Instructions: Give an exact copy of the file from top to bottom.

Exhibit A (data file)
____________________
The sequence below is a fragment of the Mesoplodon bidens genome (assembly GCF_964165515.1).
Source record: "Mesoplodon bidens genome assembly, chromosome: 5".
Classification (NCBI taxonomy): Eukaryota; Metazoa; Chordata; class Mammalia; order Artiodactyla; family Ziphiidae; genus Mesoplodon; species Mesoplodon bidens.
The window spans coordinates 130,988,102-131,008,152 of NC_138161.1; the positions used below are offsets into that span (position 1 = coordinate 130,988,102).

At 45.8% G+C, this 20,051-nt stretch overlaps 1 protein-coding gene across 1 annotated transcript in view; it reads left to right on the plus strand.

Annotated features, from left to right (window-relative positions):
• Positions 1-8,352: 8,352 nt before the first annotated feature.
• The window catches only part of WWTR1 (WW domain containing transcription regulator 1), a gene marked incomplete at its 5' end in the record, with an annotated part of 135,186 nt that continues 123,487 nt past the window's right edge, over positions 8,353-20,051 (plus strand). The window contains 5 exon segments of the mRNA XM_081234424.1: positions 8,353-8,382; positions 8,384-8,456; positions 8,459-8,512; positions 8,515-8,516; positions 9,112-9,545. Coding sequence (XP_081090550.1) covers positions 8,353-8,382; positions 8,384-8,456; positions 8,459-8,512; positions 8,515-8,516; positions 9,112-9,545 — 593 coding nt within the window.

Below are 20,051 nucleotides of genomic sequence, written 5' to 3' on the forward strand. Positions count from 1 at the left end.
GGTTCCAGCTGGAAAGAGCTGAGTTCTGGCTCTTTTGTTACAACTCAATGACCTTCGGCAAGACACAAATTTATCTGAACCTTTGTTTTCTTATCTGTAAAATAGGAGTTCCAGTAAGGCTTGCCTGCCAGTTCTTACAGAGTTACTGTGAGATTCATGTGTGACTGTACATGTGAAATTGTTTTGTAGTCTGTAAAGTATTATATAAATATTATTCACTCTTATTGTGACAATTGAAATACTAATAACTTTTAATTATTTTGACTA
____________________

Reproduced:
The sequence below is a fragment of the Mesoplodon bidens genome (assembly GCF_964165515.1).
Source record: "Mesoplodon bidens genome assembly, chromosome: 5".
Classification (NCBI taxonomy): Eukaryota; Metazoa; Chordata; class Mammalia; order Artiodactyla; family Ziphiidae; genus Mesoplodon; species Mesoplodon bidens.
The window spans coordinates 130,988,102-131,008,152 of NC_138161.1; the positions used below are offsets into that span (position 1 = coordinate 130,988,102).

At 45.8% G+C, this 20,051-nt stretch overlaps 1 protein-coding gene across 1 annotated transcript in view; it reads left to right on the plus strand.

Annotated features, from left to right (window-relative positions):
• Positions 1-8,352: 8,352 nt before the first annotated feature.
• The window catches only part of WWTR1 (WW domain containing transcription regulator 1), a gene marked incomplete at its 5' end in the record, with an annotated part of 135,186 nt that continues 123,487 nt past the window's right edge, over positions 8,353-20,051 (plus strand). The window contains 5 exon segments of the mRNA XM_081234424.1: positions 8,353-8,382; positions 8,384-8,456; positions 8,459-8,512; positions 8,515-8,516; positions 9,112-9,545. Coding sequence (XP_081090550.1) covers positions 8,353-8,382; positions 8,384-8,456; positions 8,459-8,512; positions 8,515-8,516; positions 9,112-9,545 — 593 coding nt within the window.

Below are 20,051 nucleotides of genomic sequence, written 5' to 3' on the forward strand. Positions count from 1 at the left end.
GGTTCCAGCTGGAAAGAGCTGAGTTCTGGCTCTTTTGTTACAACTCAATGACCTTCGGCAAGACACAAATTTATCTGAACCTTTGTTTTCTTATCTGTAAAATAGGAGTTCCAGTAAGGCTTGCCTGCCAGTTCTTACAGAGTTACTGTGAGATTCATGTGTGACTGTACATGTGAAATTGTTTTGTAGTCTGTAAAGTATTATATAAATATTATTCACTCTTATTGTGACAATTGAAATACTAATAACTTTTAATTATTTTGACTA